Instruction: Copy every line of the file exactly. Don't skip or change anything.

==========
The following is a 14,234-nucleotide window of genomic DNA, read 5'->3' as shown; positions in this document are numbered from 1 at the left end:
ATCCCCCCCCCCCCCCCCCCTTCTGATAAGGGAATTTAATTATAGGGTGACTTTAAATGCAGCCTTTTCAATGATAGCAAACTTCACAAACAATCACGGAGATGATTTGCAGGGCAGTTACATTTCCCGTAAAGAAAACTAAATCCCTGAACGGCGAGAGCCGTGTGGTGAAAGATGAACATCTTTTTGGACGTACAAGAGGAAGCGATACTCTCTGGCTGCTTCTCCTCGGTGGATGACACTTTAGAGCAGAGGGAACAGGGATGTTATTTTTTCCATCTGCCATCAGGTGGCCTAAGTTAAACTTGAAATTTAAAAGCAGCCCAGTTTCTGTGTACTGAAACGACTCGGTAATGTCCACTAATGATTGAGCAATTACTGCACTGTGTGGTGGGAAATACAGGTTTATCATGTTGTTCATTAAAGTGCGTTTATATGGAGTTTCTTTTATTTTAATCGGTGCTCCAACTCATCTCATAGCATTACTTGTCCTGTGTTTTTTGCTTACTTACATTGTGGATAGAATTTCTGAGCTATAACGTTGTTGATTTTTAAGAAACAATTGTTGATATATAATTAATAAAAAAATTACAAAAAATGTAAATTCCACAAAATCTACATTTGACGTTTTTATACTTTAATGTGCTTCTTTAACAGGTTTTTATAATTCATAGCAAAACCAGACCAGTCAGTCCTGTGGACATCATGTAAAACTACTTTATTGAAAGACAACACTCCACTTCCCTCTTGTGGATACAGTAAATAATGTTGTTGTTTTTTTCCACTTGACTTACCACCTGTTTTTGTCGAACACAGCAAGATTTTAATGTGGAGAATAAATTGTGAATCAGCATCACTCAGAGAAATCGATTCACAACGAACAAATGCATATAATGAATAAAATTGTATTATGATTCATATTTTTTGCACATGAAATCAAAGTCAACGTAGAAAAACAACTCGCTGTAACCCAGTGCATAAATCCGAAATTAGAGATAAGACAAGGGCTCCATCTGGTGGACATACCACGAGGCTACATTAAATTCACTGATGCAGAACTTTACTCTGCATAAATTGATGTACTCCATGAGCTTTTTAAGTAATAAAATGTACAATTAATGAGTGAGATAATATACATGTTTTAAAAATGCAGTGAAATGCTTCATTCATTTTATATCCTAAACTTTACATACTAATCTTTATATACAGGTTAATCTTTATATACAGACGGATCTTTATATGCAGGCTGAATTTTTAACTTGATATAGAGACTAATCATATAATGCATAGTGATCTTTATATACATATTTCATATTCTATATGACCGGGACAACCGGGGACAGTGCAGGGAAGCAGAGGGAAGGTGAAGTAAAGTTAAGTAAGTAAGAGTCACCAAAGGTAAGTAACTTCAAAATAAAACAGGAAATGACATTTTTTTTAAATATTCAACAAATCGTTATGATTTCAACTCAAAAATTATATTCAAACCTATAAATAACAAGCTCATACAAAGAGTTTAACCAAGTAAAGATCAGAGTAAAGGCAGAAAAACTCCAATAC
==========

The following is a 14,234-nucleotide window of genomic DNA, read 5'->3' as shown; positions in this document are numbered from 1 at the left end:
ATCCCCCCCCCCCCCCCCCCTTCTGATAAGGGAATTTAATTATAGGGTGACTTTAAATGCAGCCTTTTCAATGATAGCAAACTTCACAAACAATCACGGAGATGATTTGCAGGGCAGTTACATTTCCCGTAAAGAAAACTAAATCCCTGAACGGCGAGAGCCGTGTGGTGAAAGATGAACATCTTTTTGGACGTACAAGAGGAAGCGATACTCTCTGGCTGCTTCTCCTCGGTGGATGACACTTTAGAGCAGAGGGAACAGGGATGTTATTTTTTCCATCTGCCATCAGGTGGCCTAAGTTAAACTTGAAATTTAAAAGCAGCCCAGTTTCTGTGTACTGAAACGACTCGGTAATGTCCACTAATGATTGAGCAATTACTGCACTGTGTGGTGGGAAATACAGGTTTATCATGTTGTTCATTAAAGTGCGTTTATATGGAGTTTCTTTTATTTTAATCGGTGCTCCAACTCATCTCATAGCATTACTTGTCCTGTGTTTTTTGCTTACTTACATTGTGGATAGAATTTCTGAGCTATAACGTTGTTGATTTTTAAGAAACAATTGTTGATATATAATTAATAAAAAAATTACAAAAAATGTAAATTCCACAAAATCTACATTTGACGTTTTTATACTTTAATGTGCTTCTTTAACAGGTTTTTATAATTCATAGCAAAACCAGACCAGTCAGTCCTGTGGACATCATGTAAAACTACTTTATTGAAAGACAACACTCCACTTCCCTCTTGTGGATACAGTAAATAATGTTGTTGTTTTTTTCCACTTGACTTACCACCTGTTTTTGTCGAACACAGCAAGATTTTAATGTGGAGAATAAATTGTGAATCAGCATCACTCAGAGAAATCGATTCACAACGAACAAATGCATATAATGAATAAAATTGTATTATGATTCATATTTTTTGCACATGAAATCAAAGTCAACGTAGAAAAACAACTCGCTGTAACCCAGTGCATAAATCCGAAATTAGAGATAAGACAAGGGCTCCATCTGGTGGACATACCACGAGGCTACATTAAATTCACTGATGCAGAACTTTACTCTGCATAAATTGATGTACTCCATGAGCTTTTTAAGTAATAAAATGTACAATTAATGAGTGAGATAATATACATGTTTTAAAAATGCAGTGAAATGCTTCATTCATTTTATATCCTAAACTTTACATACTAATCTTTATATACAGGTTAATCTTTATATACAGACGGATCTTTATATGCAGGCTGAATTTTTAACTTGATATAGAGACTAATCATATAATGCATAGTGATCTTTATATACATATTTCATATTCTATATGACCGGGACAACCGGGGACAGTGCAGGGAAGCAGAGGGAAGGTGAAGTAAAGTTAAGTAAGTAAGAGTCACCAAAGGTAAGTAACTTCAAAATAAAACAGGAAATGACATTTTTTTTAAATATTCAACAAATCGTTATGATTTCAACTCAAAAATTATATTCAAACCTATAAATAACAAGCTCATACAAAGAGTTTAACCAAGTAAAGATCAGAGTAAAGGCAGAAAAACTCCAATAC